On June 4, the U.S. Department of Education’s Office for Civil Rights asked for information that would help it “support schools in addressing disparities and eliminating discrimination in school discipline and fostering positive and inclusive school climates,” suggesting that something resembling the Obama-era discipline guidance may be reinstated in the near future.
This article, which is based on my response to the Request For Information (RFI), addresses the four questions that are at the heart of the discipline debate, as I understand it: What factors explain racial discipline disparities? What are the likely consequences of exclusionary discipline? What are the likely consequences of another unfunded discipline mandate? And how can we reduce racial disparities in discipline without imperiling disadvantaged students’ right to an education?
What factors explain racial discipline disparities?
As the department’s RFI notes, “in 2017–18, Black students represented only 15 percent of the total student enrollment but accounted for 29 percent of all students referred to law enforcement—almost twice their share of overall student enrollment.” This disproportionality, it is assumed, is due mostly to racial bias. But what the RFI does not note is that 15 percent of Black students in grades 9–12 report having been involved in a physical fight on school property—almost twice the 8 percent rate reported by all students.
Similarly, the RFI mentions that Black students represent 36 percent of expulsions and 38 percent of students who received one or more out-of-school suspensions (OSS)—roughly two-and-a half times their share of overall student enrollment. However, it does not mention that principals of schools where minority enrollment exceeded 75 percent were four times as likely to report that “verbal abuse of teachers” was a weekly occurrence as those in schools where minority enrollment was less than 25 percent.
Teachers’ accounts corroborate those of principals and students. To wit, a recent Fordham study found that teachers in high-poverty schools were two and a half times more likely to report that verbal disrespect was a daily occurrence, six times more likely to report that physical fighting was a daily or weekly occurrence, and three times more likely to report having been personally assaulted by a student. (Importantly, Black and White teachers in these schools reported similar rates of student misbehavior.)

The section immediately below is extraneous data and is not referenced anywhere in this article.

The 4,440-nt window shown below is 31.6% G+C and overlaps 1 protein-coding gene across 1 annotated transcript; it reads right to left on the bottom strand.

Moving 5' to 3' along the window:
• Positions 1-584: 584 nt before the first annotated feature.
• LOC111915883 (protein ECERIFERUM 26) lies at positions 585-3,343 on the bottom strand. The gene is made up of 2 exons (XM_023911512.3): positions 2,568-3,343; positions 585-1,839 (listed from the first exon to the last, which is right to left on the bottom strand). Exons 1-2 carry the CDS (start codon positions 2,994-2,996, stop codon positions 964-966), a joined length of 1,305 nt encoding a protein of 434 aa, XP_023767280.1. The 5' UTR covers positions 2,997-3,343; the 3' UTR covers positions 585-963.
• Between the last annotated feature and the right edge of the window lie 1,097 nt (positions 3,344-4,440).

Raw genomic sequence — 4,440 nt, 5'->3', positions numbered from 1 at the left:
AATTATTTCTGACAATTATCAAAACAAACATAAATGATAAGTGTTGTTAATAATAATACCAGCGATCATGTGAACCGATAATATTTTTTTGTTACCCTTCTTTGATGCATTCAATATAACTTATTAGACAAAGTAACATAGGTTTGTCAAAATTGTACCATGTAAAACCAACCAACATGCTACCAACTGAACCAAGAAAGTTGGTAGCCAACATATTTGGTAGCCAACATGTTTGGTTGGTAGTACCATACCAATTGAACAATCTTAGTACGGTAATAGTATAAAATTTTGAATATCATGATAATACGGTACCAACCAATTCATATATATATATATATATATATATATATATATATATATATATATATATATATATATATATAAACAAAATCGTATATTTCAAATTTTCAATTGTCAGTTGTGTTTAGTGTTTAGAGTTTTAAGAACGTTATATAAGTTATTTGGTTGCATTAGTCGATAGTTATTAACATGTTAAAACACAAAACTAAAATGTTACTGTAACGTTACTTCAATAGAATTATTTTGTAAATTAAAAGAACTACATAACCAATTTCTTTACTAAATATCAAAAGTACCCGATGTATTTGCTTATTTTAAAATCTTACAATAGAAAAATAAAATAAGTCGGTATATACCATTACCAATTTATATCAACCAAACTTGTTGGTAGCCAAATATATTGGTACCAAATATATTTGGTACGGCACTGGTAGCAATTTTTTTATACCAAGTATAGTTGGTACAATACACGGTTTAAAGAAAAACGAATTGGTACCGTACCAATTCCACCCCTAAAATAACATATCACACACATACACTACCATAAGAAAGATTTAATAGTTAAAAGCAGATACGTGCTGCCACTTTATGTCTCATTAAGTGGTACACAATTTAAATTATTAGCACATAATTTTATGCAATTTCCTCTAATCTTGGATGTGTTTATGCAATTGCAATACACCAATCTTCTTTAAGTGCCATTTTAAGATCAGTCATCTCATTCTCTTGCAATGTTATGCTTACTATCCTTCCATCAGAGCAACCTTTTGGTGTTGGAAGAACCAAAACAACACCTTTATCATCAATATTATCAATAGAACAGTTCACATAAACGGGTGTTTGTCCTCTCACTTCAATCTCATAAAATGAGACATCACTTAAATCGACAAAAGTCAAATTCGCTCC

Balanced against this overwhelming evidence are one study that found that exposure to Black teachers reduces Black students’ odds of suspension, and several studies that find that Black students receive more severe punishments than White students who commit similar infractions. Yet the magnitude of these effects is small relative to disciplinary disparities. Thus, the primary explanation for those disparities—according to principals, teachers, and students themselves—seems to be differences in student behavior, which isn’t surprising given the risk factors that are correlated with student race.
What are the likely consequences of exclusionary discipline?
While numerous studies have linked exclusionary discipline to negative outcomes for students, most have relied on inherently problematic comparisons between students whose behavioral infractions were deemed suspension-worthy and “otherwise similar” students who weren’t suspended. Exceptions to this rule find smaller effects—at least for academic outcomes. Meanwhile, a substantial body of research suggests that disruptive students impose large costs on their peers, suggesting that suspensions have significant benefits for non-suspended peers’ academic achievement. For example, one recent study found that non-suspended students gained the equivalent of several days of math learning when a student in their class was suspended for a serious incident.
That finding is consistent with teachers’ views. For example, overwhelming majorities of teachers in Fordham’s discipline survey agreed that out-of-school suspension was useful for “removing disruptive students so that others can learn,” as well as “sending messages to parents about the seriousness of infractions” and encouraging both suspended students and their peers to follow the rules. Overall, only a quarter of teachers agreed that “the negative impacts of OSS outweighed any possible benefits.”
On strictly academic grounds, it’s likely that suspensions pencil out. But the elephant in the room is criminal justice involvement—an outcome where teachers may be no wiser than the rest of us. Here, again, causal evidence is hard to come by, but a recent study that uses changes in attendance zones to examine the effects of “strict” schools should give discipline hawks pause.
According to the researchers:
Students assigned a school with a 1 standard deviation higher suspension effect are 2.6 percentage points more likely to have ever been arrested and 2.1 percentage points more likely to have ever been incarcerated, increases of 14 percent and 17 percent, respectively.